On a related note, it is simply important for graduate students to attend both small and large conferences within their field. Conference attendance is an important part of acculturation into the field, and one of the best ways to learn what people at other programs are doing and thinking about, one of the best ways to get out of the insular bubble that is your own program. I never was, and am still not, a fan of conferences specifically for graduate students. About the only thing they are really useful for is getting the experience of presenting, but even then, you can get that experience at a real conference, one that will count for something on your CV.
Similarly, many new faculty place too much emphasis on conferences. If you’re on the tenure track, publishing is far more important than conference attendance, both within your own institution and when you go back out on the job market (if you do). I’ve heard of several people hitting the conference circuit hard, not publishing in the mean time, and find themselves in bad tenure review situations. Bad deal–don’t privilege conferences above your publishing. But do use conferences to test new ideas, as a springboard into your publishing.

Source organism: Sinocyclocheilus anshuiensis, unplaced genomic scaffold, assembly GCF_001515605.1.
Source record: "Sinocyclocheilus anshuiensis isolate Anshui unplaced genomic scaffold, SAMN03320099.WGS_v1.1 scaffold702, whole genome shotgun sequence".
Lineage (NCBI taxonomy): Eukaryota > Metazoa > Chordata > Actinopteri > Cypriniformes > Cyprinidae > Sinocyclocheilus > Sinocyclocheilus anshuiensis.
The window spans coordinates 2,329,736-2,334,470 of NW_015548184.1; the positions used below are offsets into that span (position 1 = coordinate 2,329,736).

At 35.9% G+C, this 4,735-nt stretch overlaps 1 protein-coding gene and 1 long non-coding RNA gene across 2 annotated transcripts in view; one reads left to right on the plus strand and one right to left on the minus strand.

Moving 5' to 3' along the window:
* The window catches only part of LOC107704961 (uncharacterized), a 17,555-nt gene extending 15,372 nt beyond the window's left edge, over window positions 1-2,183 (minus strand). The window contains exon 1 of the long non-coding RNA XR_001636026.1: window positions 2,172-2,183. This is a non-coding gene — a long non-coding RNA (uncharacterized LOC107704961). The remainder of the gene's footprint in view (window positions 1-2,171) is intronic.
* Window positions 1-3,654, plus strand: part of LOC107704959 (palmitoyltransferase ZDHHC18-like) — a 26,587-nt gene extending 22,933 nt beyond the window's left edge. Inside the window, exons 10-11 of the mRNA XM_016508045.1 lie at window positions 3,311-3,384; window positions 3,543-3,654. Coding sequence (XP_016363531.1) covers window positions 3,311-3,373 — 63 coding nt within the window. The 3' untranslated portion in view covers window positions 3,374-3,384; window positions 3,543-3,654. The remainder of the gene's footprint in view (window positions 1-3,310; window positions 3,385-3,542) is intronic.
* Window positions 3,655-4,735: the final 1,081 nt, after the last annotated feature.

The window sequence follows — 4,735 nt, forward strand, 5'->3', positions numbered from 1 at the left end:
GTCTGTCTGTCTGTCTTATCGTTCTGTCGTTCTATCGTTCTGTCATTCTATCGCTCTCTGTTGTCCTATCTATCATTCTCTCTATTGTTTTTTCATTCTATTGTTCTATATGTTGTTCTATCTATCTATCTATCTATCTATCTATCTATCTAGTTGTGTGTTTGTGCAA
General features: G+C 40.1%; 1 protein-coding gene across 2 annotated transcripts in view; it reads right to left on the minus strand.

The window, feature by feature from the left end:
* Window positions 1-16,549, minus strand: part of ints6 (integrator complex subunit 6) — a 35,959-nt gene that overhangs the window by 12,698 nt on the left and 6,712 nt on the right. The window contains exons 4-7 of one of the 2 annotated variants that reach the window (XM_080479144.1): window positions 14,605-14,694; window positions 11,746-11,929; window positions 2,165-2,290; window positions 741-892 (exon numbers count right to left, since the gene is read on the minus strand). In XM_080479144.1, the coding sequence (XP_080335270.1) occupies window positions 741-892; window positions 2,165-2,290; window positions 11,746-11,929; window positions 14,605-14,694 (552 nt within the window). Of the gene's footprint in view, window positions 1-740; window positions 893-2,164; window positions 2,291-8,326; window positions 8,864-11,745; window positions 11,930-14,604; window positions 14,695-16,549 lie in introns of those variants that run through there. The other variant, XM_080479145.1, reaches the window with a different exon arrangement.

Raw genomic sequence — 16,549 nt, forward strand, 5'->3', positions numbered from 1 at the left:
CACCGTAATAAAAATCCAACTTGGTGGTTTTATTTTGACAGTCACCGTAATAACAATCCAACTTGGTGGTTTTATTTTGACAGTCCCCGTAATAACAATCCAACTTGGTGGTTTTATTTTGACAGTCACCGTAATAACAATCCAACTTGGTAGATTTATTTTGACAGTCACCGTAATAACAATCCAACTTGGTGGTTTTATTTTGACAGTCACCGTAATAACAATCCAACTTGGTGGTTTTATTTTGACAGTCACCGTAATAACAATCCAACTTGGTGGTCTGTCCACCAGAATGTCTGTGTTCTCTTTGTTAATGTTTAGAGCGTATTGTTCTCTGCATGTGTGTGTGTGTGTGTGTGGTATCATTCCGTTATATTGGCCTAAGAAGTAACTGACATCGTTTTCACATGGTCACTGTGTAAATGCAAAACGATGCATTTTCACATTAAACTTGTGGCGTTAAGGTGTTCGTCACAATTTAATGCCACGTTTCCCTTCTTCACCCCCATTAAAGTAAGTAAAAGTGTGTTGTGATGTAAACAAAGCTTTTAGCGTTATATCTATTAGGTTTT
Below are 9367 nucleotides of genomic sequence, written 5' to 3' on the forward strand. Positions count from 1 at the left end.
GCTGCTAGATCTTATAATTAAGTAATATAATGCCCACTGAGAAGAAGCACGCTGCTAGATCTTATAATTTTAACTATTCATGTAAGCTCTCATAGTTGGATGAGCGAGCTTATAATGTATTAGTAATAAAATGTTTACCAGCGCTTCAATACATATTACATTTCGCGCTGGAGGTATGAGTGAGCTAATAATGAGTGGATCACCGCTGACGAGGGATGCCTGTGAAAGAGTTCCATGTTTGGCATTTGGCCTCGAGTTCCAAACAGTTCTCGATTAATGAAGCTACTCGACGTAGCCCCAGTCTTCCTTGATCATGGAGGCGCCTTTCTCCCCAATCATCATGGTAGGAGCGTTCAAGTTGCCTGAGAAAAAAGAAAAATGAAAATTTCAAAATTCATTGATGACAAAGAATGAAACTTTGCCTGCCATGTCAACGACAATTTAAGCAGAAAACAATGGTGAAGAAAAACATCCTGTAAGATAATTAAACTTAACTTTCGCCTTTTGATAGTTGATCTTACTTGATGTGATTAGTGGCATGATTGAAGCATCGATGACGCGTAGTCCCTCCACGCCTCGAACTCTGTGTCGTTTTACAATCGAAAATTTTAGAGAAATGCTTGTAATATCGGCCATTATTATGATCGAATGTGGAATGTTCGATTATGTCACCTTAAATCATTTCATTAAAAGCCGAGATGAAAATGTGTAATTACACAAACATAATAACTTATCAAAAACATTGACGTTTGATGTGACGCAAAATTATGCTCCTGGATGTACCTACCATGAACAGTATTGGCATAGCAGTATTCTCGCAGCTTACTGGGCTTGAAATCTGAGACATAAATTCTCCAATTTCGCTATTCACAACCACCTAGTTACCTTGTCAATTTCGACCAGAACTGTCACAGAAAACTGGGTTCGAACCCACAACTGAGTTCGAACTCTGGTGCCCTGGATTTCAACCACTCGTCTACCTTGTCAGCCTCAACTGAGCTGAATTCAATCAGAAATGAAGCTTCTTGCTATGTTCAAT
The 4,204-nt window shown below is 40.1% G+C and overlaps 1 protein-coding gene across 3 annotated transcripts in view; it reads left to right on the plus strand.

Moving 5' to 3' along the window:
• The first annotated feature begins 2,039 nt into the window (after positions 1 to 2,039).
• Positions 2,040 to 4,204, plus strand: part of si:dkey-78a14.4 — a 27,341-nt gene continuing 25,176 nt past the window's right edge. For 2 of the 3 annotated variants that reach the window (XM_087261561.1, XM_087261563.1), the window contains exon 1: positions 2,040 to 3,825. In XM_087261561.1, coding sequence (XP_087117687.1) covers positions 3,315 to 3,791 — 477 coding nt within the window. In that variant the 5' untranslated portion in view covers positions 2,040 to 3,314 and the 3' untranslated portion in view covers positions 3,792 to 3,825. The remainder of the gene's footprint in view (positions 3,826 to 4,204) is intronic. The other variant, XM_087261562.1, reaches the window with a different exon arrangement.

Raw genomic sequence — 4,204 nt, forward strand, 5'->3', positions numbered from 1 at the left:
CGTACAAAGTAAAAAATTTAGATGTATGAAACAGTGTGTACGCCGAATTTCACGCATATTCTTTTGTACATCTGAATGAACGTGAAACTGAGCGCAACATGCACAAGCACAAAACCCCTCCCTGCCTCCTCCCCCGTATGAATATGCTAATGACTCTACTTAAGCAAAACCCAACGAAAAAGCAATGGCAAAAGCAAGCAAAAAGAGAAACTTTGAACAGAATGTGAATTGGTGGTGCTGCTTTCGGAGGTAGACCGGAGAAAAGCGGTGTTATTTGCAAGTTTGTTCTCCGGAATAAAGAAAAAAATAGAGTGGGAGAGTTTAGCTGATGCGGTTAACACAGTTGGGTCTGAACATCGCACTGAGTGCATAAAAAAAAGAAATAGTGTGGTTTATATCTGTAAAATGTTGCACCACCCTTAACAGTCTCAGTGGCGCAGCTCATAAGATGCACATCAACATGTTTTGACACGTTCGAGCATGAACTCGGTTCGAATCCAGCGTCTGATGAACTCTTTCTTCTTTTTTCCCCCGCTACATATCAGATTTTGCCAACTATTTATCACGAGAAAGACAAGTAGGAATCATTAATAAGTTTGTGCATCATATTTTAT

One of the most obnoxious conference attendees is the one who asks a question at the end of a panel, usually eagerly, and uses the moment as an opportunity to: a) recite their own esoteric and usually irrelevant knowledge; b) mask some sort of comment in the guise of a question; c) baldly self-promote; d) disparage the presenter; e) all of the above. In short, don’t be that guy. It’s OK to ask a tough question, so long as it is relevant, asked politely, and doesn’t involve any grandstanding. As a presenter, I prefer a tough, even combative, question to having to deftly parry some mope who’s done nothing more than spend two minutes reciting everything they’ve read in order to make a comment on my paper that I can’t quite determine the relevance of.